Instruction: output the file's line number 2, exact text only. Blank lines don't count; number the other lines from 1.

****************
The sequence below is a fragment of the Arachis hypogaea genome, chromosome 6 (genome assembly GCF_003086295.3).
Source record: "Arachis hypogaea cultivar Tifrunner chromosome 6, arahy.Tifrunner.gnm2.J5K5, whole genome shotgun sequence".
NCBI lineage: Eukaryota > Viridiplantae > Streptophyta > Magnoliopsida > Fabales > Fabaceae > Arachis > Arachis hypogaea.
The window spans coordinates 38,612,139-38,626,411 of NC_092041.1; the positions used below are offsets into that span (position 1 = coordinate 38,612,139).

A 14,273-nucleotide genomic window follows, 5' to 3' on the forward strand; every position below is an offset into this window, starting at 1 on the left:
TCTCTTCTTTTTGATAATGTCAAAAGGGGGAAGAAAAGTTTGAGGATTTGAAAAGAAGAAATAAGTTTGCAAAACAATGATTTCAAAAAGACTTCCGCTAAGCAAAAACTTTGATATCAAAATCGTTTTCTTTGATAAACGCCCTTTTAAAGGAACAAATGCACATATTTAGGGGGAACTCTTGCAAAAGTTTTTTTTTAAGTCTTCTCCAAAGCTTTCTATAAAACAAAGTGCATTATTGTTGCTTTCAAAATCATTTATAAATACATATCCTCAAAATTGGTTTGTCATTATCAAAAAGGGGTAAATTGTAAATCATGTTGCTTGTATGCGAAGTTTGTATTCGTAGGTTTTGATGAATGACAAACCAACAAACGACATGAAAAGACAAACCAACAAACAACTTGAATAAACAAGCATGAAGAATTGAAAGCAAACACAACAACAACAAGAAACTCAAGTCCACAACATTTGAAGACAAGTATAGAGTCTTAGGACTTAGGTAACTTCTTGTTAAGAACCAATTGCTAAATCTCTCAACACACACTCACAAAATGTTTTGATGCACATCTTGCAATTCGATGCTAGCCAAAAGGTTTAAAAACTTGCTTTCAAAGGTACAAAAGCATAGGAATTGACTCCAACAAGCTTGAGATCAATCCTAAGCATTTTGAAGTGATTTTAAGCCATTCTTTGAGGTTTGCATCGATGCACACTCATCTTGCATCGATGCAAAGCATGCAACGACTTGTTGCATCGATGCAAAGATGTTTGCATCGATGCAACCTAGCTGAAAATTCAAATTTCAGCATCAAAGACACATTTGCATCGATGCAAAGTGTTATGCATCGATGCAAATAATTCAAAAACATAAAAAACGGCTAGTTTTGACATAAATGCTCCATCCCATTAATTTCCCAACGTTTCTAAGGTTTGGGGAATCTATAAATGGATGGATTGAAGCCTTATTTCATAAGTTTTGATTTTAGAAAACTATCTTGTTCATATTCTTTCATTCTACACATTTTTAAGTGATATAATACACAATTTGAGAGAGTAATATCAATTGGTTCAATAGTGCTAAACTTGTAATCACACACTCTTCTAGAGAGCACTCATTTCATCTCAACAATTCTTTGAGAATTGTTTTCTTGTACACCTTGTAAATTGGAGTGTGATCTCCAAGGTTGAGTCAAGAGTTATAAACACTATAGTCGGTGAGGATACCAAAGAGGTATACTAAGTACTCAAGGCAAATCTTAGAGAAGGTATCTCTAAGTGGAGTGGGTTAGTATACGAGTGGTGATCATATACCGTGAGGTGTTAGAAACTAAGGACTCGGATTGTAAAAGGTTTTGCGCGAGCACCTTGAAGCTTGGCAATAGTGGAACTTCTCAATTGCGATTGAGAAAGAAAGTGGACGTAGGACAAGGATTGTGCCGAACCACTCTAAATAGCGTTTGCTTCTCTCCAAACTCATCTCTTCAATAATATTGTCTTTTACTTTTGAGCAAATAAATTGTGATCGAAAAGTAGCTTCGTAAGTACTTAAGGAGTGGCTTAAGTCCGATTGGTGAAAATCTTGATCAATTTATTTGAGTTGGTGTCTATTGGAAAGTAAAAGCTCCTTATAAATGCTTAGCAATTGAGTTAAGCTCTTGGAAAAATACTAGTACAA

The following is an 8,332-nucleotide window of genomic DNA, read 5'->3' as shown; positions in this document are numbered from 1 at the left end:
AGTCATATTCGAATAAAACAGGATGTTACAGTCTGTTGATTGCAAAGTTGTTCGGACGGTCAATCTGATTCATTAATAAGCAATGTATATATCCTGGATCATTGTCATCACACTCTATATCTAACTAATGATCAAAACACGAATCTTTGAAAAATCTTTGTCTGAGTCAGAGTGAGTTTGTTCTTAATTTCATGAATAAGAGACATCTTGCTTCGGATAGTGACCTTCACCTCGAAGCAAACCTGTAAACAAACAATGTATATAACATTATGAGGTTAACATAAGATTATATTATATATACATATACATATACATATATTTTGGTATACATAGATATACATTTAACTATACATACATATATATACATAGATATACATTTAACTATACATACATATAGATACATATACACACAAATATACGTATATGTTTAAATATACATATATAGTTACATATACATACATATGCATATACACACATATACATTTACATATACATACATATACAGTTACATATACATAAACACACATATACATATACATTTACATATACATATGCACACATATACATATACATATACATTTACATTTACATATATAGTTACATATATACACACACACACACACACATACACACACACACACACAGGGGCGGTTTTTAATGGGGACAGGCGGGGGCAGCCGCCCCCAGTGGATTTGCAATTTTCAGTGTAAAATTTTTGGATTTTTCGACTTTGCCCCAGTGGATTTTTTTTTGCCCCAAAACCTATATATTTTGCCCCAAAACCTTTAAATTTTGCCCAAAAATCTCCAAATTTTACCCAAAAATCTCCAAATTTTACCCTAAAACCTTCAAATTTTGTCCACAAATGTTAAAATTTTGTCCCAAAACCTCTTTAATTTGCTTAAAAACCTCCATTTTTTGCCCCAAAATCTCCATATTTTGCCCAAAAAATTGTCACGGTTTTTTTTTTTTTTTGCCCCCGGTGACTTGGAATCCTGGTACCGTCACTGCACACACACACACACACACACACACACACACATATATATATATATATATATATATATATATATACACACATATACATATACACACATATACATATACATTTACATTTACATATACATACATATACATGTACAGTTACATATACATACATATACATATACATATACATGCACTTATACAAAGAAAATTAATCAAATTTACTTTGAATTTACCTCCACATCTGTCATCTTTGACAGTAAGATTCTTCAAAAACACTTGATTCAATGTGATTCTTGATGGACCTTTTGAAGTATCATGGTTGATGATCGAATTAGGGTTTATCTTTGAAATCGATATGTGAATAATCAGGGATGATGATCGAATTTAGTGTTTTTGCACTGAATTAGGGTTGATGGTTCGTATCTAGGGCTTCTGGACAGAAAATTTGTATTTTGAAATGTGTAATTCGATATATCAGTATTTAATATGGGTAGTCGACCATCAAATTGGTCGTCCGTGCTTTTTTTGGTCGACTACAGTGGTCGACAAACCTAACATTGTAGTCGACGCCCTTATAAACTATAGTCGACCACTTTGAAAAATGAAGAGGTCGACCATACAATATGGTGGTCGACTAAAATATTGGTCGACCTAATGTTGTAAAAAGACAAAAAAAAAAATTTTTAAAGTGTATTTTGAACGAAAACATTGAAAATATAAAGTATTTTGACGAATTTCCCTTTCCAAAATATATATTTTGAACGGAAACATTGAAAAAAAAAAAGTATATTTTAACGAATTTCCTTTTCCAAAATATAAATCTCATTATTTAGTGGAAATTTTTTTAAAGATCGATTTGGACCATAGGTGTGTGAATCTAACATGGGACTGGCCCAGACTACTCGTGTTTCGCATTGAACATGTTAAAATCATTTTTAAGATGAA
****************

Source record: "Arachis hypogaea cultivar Tifrunner chromosome 6, arahy.Tifrunner.gnm2.J5K5, whole genome shotgun sequence".